The defeat of an abortion-related amendment to the health care overhaul bill being debated in the U.S. Senate has some observers thinking the legislation might be in jeopardy. But Senator Claire McCaskill (D-MO) doesn’t think the action will stand in the way.

The measure, which was put forward by Senator Ben Nelson (D-NE), was defeated on a 54-45 vote on Tuesday. That measure would have restricted access to abortion services under the health care reform legislation. It resembles an amendment put forward by Congressman Bart Stupak (D-MI) and included in the U.S. House version. Senator McCaskill, who opposed the Nelson effort, does not believe the overall bill is in trouble.

“I don’t sense that that’s going to happen in the Senate,” said McCaskill in a Wednesday morning conference call with Missouri radio reporters. “I can’t speak to what would happen in the House, but I think it’s important that even those people who supported Stupak realize that we’re not doing anything in this law to change the Hyde law [named for former Congressman Henry Hyde] which is that federal money can’t be used for abortions.”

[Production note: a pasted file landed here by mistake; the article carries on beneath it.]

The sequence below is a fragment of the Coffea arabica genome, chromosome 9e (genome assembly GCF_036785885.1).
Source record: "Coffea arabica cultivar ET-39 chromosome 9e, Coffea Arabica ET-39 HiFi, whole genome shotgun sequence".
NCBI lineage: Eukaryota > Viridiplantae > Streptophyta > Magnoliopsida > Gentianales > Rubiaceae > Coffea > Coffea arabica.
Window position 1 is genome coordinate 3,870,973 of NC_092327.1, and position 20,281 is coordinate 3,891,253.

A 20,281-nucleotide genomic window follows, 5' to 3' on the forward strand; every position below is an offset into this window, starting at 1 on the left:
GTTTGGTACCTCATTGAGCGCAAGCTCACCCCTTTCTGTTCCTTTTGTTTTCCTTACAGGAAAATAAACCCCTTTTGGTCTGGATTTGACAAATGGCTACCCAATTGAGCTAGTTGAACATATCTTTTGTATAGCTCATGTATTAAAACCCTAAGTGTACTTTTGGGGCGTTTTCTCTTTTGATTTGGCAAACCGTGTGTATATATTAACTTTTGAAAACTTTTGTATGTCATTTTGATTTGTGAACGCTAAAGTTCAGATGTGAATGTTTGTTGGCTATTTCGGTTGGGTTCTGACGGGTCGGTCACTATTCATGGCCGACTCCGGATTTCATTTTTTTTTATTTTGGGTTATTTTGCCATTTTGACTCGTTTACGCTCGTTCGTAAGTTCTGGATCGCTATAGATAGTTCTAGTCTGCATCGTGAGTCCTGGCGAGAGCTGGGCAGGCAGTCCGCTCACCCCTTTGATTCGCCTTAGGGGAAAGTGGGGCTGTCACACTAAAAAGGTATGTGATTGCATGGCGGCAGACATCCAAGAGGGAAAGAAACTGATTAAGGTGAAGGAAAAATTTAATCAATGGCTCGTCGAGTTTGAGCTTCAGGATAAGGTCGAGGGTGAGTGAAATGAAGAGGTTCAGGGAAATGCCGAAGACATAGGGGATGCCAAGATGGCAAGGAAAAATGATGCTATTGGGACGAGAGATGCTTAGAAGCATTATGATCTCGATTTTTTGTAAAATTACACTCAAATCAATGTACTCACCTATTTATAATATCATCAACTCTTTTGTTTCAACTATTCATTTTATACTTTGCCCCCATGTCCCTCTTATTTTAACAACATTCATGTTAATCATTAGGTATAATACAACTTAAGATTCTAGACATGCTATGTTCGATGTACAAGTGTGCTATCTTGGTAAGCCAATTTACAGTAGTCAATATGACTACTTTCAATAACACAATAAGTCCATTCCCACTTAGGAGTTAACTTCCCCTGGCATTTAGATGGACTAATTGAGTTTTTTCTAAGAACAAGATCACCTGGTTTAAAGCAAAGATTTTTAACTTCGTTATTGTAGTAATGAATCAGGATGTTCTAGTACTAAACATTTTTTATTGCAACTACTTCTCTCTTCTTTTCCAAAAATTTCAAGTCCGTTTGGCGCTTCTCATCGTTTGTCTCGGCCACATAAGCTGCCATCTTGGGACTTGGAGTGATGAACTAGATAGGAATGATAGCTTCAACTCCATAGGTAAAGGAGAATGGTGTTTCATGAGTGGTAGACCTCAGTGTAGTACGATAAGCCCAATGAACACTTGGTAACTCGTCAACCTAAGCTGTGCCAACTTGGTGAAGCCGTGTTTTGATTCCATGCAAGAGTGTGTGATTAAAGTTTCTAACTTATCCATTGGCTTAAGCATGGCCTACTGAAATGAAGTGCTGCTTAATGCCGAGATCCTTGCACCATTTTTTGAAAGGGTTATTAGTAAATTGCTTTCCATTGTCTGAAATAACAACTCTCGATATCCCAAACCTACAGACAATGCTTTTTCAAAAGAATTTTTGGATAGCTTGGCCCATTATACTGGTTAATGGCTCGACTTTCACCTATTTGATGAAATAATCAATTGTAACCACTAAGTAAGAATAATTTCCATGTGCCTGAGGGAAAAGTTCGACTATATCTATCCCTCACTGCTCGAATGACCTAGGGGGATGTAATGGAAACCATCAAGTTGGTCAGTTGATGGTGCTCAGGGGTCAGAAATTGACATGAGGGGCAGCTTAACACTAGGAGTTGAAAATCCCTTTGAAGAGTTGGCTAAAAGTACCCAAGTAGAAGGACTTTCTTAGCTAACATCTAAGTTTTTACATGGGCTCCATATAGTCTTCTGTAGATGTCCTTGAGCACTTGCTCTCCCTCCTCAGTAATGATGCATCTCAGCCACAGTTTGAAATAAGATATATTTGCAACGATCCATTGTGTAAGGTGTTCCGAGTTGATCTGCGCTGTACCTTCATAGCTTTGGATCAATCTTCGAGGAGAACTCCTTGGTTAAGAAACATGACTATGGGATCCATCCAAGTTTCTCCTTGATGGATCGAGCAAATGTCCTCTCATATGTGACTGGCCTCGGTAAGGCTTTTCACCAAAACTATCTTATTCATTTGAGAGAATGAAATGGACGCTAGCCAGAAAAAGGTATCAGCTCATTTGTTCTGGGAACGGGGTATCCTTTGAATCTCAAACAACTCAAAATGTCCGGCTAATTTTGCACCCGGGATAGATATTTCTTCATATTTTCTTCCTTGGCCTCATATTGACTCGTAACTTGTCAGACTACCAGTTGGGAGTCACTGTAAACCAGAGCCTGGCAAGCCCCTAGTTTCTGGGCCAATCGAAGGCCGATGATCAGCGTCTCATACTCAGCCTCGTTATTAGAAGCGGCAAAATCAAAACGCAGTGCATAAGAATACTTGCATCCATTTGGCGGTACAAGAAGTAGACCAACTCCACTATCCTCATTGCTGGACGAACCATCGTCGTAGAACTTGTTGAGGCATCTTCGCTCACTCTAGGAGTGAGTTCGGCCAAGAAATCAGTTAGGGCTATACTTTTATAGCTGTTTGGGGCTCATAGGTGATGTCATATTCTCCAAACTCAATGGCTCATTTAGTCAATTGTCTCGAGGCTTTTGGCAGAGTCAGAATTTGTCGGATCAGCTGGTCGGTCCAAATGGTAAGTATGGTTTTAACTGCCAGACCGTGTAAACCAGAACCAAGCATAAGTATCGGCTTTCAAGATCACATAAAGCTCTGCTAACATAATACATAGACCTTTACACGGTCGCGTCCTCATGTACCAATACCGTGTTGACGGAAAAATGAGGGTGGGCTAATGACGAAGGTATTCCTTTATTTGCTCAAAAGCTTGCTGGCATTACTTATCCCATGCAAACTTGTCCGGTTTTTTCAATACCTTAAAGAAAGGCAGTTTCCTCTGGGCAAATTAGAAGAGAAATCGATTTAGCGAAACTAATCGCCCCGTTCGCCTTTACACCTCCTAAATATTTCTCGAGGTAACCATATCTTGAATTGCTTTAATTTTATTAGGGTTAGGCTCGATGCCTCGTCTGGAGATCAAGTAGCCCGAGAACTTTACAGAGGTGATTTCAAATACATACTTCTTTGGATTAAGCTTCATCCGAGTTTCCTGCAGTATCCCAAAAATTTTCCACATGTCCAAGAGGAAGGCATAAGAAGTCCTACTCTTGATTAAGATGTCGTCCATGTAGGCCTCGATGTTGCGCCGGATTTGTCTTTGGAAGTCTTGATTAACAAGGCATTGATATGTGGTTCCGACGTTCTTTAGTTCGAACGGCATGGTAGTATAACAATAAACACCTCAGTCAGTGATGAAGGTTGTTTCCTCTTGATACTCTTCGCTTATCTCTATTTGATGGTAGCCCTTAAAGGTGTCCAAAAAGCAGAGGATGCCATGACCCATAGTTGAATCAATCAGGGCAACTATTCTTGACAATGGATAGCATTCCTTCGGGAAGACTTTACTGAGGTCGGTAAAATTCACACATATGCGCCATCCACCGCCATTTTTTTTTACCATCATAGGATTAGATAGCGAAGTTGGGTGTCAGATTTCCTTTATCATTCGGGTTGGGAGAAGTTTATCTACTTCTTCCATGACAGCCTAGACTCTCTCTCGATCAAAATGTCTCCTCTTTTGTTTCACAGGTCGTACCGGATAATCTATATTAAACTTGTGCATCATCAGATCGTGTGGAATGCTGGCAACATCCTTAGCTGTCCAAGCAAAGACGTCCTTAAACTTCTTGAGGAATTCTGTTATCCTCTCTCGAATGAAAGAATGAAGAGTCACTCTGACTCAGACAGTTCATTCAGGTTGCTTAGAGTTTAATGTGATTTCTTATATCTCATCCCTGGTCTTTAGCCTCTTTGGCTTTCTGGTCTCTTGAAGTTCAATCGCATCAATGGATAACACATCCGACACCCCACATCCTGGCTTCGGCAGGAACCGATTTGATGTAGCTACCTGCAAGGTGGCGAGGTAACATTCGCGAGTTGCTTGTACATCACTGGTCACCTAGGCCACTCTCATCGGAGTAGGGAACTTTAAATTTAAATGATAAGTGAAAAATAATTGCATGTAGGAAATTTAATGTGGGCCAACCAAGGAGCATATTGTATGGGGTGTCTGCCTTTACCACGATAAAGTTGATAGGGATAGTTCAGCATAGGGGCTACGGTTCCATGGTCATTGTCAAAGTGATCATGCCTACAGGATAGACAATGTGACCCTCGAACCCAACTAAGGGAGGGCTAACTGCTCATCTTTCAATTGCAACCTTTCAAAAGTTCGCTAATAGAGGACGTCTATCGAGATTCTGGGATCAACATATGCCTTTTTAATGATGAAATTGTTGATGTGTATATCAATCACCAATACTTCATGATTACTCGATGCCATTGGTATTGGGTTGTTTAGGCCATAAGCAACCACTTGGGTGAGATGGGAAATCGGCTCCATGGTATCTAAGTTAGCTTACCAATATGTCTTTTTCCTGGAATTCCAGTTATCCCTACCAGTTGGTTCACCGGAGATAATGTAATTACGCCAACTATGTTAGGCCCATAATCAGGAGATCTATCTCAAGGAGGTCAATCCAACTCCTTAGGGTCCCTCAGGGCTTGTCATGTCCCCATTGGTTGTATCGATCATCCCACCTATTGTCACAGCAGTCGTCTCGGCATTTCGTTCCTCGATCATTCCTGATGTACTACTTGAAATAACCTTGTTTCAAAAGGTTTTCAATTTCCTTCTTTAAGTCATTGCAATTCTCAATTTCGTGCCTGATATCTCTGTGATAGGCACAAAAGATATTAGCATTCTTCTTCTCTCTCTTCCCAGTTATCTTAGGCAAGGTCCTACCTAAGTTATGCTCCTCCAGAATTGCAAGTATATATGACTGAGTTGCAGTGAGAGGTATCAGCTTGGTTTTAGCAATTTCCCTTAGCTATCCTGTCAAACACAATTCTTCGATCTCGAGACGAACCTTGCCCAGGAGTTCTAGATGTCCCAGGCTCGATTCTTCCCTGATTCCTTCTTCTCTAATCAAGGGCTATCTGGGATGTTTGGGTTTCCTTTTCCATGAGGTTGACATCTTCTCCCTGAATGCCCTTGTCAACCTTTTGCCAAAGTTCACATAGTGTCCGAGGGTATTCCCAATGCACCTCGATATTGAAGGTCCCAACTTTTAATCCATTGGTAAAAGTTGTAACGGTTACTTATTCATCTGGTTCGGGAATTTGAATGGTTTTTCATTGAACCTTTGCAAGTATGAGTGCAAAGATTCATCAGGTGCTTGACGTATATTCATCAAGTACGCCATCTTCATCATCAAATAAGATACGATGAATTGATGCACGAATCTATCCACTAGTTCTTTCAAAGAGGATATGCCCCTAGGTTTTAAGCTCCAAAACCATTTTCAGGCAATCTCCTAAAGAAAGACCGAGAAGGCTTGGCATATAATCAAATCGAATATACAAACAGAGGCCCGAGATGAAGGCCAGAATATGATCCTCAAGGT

McCaskill insists only private money would possibly be used to secure abortions and believes that should allow the health care overhaul effort to move forward.

“The law, as it stands right now, says no federal money for abortions,” said McCaskill. “I think most of the Senators are comfortable with that. I can’t speak to the House but it’s my sense that, if necessary, there might be another further compromise. But I don’t think that’s going to kill the bill.”

If the issue of federal funding for abortion services is already settled, why is there controversy? McCaskill says the proposals put forward on Capitol Hill go beyond the Hyde law and go to extremes.

“The Stupak amendment goes farther and the Nelson amendment goes farther,” said McCaskill. “It says that if you get any kind of help in buying insurance from the government you can’t even use your private money on a policy that has any services for abortion.”

The Senate is also focused on the public option, which had been approved by the House, but is in big trouble in the Senate. Negotiations among ten Democrats – five liberals and five moderates – produced a deal that would drop the public option from consideration.

Download/Listen: Steve Walsh reports (:60 MP3)